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Materials 2013, 6(12), 5878-5892; doi:10.3390/ma6125878

Article
Development of Metal Plate with Internal Structure Utilizing the Metal Injection Molding (MIM) Process
1
Korea Institute of Industrial Technology, 7-46 Songdo-dong Yeonsu-gu, Incheon 406-840, Korea
2
Gaon Solutec, 255 Suwonchon-ro Paldal-gu, Suwon City 442-010, Korea
3
Department of Mechanical Engineering, Ajou University, San 5, Woncheon-dong, Yeongtong-gu, Suwon, Kyungki-do 443-749, Korea
*
Author to whom correspondence should be addressed.
Received: 10 September 2013; in revised form: 5 December 2013 / Accepted: 5 December 2013 / Published: 12 December 2013

Abstract

:
In this study, we focus on making a double-sided metal plate with an internal structure, such as honeycomb. The stainless steel powder was used in the metal injection molding (MIM) process. The preliminary studies were carried out for the measurement of the viscosity of the stainless steel feedstock and for the prediction of the filling behavior through Computer Aided Engineering (CAE) simulation. PE (high density polyethylene (HDPE) and low density polyethylene (LDPE)) and polypropylene (PP) resins were used to make the sacrificed insert with a honeycomb structure using a plastic injection molding process. Additionally, these sacrificed insert parts were inserted in the metal injection mold, and the metal injection molding process was carried out to build a green part with rectangular shape. Subsequently, debinding and sintering processes were adopted to remove the sacrificed polymer insert. The insert had a suitable rigidity that was able to endure the filling pressure. The core shift analysis was conducted to predict the deformation of the insert part. The 17-4PH feedstock with a low melting temperature was applied. The glass transition temperature of the sacrificed polymer insert would be of a high grade, and this insert should be maintained during the MIM process. Through these processes, a square metal plate with a honeycomb structure was made.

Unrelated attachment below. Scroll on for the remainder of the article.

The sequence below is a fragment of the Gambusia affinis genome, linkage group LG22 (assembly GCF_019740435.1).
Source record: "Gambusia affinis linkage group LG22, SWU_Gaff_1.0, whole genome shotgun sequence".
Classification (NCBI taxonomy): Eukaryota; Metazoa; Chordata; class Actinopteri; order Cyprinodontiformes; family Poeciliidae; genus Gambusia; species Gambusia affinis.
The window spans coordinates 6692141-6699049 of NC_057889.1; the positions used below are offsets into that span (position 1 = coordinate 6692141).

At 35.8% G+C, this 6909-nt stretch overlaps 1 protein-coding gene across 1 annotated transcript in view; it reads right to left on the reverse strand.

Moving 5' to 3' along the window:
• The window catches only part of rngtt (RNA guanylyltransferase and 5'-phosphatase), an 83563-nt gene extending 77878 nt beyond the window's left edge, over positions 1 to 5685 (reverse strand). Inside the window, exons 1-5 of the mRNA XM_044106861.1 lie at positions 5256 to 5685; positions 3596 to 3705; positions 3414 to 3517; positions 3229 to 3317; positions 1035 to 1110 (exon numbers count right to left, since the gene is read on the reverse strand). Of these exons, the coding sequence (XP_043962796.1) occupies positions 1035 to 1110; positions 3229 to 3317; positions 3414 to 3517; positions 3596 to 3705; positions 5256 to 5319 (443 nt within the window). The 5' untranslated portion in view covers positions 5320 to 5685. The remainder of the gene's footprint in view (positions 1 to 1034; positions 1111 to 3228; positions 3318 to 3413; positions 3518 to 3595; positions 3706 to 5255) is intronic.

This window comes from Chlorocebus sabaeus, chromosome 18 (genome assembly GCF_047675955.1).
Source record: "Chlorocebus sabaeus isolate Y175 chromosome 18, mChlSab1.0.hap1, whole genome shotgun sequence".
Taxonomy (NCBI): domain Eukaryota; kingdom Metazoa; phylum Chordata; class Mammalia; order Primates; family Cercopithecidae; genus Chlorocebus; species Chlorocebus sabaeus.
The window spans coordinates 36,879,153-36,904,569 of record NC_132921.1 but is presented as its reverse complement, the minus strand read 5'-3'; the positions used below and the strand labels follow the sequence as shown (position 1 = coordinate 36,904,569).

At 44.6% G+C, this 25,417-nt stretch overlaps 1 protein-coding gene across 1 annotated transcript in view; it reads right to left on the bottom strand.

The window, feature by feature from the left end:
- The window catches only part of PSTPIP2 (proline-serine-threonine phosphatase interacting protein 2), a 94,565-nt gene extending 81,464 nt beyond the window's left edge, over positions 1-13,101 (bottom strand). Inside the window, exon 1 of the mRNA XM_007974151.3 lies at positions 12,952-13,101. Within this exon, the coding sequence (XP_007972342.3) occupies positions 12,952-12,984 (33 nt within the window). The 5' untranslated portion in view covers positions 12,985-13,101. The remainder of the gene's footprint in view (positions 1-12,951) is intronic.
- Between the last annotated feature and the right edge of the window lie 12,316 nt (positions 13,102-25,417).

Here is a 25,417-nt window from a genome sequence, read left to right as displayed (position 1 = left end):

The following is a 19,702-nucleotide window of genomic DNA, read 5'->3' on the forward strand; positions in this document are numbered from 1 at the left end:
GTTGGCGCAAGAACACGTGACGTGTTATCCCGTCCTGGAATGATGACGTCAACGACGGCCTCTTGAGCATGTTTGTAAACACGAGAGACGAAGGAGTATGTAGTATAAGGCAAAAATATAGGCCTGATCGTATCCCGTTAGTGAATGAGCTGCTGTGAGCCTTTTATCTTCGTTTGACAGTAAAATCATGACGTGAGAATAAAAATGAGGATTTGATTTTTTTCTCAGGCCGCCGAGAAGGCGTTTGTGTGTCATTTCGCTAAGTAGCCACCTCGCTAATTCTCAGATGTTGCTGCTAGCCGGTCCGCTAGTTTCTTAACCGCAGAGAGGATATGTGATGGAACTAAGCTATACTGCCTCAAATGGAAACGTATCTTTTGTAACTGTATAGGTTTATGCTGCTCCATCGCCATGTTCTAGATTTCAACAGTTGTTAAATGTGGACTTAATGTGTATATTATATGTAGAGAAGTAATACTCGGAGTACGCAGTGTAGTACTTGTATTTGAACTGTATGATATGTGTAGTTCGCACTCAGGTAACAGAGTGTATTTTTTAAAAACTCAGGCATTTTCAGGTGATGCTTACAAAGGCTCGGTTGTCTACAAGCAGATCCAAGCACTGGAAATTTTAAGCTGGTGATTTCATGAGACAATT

Keywords: